The Drug Discovery Unit (DDU) have been awarded a grant from the Bill & Melinda Gates Foundation of $5M over the next three years to support the Structure-guided Drug Discovery Coalition (SDDC). The consortium is working to identify lead compounds which can be used to develop advanced drug discovery programmes against malaria and tuberculosis.
The collaboration involves researchers from University of Washington in Seattle, Seattle Children’s Research Institute, University of Chicago, and the Center of Medicinal Chemistry at the University of Campinas (CQMED-UNICAMP) in São Paulo, Brazil.
Professor Ian Gilbert, Head of Chemistry within the DDU, said, “Malaria and tuberculosis kill hundreds of thousands of people every year and continue to affect tens of millions more, mainly in low- and middle-income countries. There is an urgent need to find new drugs that tackle infectious diseases such as these, and that is what drives the work of this research coalition. In this project we aim to develop potential lead compounds. Our starting points are high-quality drug targets, typically enzymes, which we can link to a compound that kills the malaria parasite or the TB bacterium. We use information such as the three-dimensional structures of these enzymes to design potential drugs.”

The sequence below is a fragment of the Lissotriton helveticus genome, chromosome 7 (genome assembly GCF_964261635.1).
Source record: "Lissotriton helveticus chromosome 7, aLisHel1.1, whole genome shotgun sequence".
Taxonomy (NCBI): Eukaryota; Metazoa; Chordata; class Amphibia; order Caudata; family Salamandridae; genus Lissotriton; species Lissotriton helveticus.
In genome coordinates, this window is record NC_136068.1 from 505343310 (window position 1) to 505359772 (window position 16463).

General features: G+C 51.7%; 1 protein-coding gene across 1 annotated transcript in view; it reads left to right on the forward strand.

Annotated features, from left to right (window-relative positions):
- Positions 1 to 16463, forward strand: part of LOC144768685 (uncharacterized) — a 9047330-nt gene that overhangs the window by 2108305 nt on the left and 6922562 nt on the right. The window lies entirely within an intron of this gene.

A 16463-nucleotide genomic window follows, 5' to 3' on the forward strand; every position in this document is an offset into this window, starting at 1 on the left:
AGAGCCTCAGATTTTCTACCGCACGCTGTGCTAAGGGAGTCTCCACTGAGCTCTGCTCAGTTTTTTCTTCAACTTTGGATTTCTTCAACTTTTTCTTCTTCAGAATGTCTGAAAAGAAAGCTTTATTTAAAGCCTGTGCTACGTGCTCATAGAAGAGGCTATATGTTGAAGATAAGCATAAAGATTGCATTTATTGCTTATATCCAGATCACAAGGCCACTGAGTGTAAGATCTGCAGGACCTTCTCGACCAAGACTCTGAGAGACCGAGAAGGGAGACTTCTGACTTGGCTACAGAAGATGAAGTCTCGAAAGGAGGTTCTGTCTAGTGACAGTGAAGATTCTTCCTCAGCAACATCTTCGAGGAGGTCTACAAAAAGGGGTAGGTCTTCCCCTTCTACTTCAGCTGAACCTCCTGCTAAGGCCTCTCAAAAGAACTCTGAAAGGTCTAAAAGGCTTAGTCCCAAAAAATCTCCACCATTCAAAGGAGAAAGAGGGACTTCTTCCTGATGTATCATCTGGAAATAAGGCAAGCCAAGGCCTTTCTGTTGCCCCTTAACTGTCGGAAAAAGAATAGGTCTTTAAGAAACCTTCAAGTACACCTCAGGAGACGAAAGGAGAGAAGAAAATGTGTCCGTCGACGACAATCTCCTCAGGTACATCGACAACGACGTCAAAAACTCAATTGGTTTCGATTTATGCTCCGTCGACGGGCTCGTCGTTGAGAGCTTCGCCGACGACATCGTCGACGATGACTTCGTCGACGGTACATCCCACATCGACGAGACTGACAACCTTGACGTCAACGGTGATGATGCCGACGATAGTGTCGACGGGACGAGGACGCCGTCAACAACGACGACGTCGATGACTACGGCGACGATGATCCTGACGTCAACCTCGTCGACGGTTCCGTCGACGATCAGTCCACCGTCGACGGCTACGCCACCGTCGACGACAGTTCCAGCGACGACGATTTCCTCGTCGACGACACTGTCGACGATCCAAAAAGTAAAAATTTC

According to the World Health Organisation, malaria caused an estimated 241 million clinical cases in 20120, with over 600,000 deaths. The majority of the deaths are amongst children and infants in sub-Saharan Africa.
Similarly, about 10 million people worldwide had clinical tuberculosis, with approximately 1.5 million deaths. New medicines are urgently required for these two infectious diseases to overcome resistance to existing treatments.
The groups from the University of Washington and Seattle Children’s Research Institute, led by Professors Wes Van Voorhis and Peter Myler, the University of Chicago, led by Professor Andrzej Joachimiak, and from CQMED-UNICAMP, led by Rafael Couñago, bring extensive experience in protein production, structural biology and assay development. Key for the success of the SDDC projects, they generate high resolution X-ray, which will use the Advanced Photon Source, a Department of Energy Office of Science user facility at Argonne National Laboratory, and CryoEM structures showing how lead molecules bind to proteins.
Dr Beatriz Baragaña, who leads the malaria portfolio within the DDU, added, “We are really pleased to receive funding from the Bill & Melinda Gates Foundation on this important area of research. It is also great to be working alongside colleagues at the University of Washington, University of Chicago and UNICAMP to tackle these devastating diseases.”
17 Jan 2022